SUN PROTECTION MYTHS YOU NEED TO STOP BELIEVING
As a beauty editor learning about new products and methods and how to implement them into my routine is a huge part of my job. My views on health, beauty and self-care are constantly being challenged by new research and advances in technology and also the discovery of ancient beauty remedies and systems of healing. I am constantly questioning everything I thought I knew, from thinking that white spots on your nails mean you need more calcium, to washing my hair until it’s squeaky clean.
Myths within the beauty world are prevalent and whilst some are harmless others can be deadly and one of the most harmful skin-care misconceptions is that those with darker skin tones do not need sun protection.
Whilst melanin does indeed offer some levels of protection it has it’s limitations and although dark skinned people are less likely to get skin cancer, statics show that they also are more likely to die from it. According to research by the Skin Cancer foundation, “the estimated five-year melanoma survival rate for black patients is only 65% compared with 91% for white patients”.
As we prepare for what is set to be the hottest August Bank Holiday we wanted to set the record straight once and for all and asked renowned industry expert Dija Ayodele, Aesthetician and founder of Black Skin Directory to educate us on some of the most common misconceptions about sun care and also tapped her up for her favourite products.
To protect the skin from UVA rays which cause premature ageing inducing fine lines, wrinkles and worsening hyperpigmentation. UVB Rays burn the skin and can lead to potentially cancerous cell mutations.
Not really, sunscreen degrades over time, even in the sun. Sweating and touching your face also reduces its efficacy, so it’s best to top up during the day. If you have make up on you can always use a translucent SPF powder.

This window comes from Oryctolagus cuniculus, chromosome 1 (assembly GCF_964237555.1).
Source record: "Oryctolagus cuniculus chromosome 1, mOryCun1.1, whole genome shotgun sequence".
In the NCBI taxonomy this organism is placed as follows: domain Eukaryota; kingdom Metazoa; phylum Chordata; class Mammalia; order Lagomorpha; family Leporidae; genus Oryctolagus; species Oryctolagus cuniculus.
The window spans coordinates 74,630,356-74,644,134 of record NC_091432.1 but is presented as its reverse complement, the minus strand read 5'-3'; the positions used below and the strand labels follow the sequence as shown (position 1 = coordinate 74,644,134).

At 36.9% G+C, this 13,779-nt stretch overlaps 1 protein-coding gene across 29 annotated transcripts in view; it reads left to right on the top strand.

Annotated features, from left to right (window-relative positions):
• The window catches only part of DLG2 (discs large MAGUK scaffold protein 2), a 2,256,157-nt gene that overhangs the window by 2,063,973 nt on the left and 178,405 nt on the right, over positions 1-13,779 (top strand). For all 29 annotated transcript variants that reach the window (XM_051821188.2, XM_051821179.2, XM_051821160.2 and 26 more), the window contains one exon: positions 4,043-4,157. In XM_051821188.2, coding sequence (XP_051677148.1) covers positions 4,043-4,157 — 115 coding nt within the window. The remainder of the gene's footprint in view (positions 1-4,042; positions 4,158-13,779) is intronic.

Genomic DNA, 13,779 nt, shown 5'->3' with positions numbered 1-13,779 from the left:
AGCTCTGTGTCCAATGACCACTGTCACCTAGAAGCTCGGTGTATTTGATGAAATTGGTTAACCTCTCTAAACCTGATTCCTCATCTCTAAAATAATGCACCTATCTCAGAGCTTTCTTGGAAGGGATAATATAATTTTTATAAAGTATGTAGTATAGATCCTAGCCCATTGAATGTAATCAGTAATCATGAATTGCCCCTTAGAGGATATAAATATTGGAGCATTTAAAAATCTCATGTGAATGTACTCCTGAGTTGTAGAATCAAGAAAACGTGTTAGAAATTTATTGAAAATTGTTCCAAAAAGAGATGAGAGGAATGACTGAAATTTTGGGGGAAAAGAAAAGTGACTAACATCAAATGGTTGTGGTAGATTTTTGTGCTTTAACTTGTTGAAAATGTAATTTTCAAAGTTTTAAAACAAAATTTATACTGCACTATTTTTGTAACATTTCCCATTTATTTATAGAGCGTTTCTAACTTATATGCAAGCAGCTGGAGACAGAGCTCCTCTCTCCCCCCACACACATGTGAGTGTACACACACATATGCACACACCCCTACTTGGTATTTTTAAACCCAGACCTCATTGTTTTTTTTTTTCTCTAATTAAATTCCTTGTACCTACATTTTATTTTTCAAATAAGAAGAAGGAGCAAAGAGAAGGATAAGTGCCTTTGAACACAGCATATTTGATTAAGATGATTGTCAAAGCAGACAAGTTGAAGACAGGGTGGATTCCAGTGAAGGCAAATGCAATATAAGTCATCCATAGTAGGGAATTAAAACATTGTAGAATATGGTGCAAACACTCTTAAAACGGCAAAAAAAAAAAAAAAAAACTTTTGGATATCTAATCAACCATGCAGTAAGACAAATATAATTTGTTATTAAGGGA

“It’s important to note that long term unprotected sun exposure puts all skin tones at risk of a number of conditions; from Actinic Keratosis to carcinoma and melanoma, which are forms of skin cancer. Additionally, UV radiation also worsens hyperpigmentation and hastens the development of lines and wrinkles”. Therefore health bodies recommend daily supplementation of vitamin D. We advise that you check with your GP to find out what would be the right amount for your needs.
No truth in these claims, ingredients both in UK and America are highly regulated and heavily researched.
Sunscreen is like hairspray, it’s designed to stick so very important to cleanse properly every evening, you can read more about this in my article for Black Skin Directory.
No it’s not. A tan is a sign of sun damage, there is no such thing as a safe tan I’m afraid.
UV Rays pass through cloud and glass, sunny or not, SPF is an all year round requirement. Rays can also bounce off water and snow and affect the skin.
Yes! SPF in make-up is more or less pointless and doesn’t give adequate protection, all it does is offer a false sense of protection.
Words: @Abisoye Odugbesan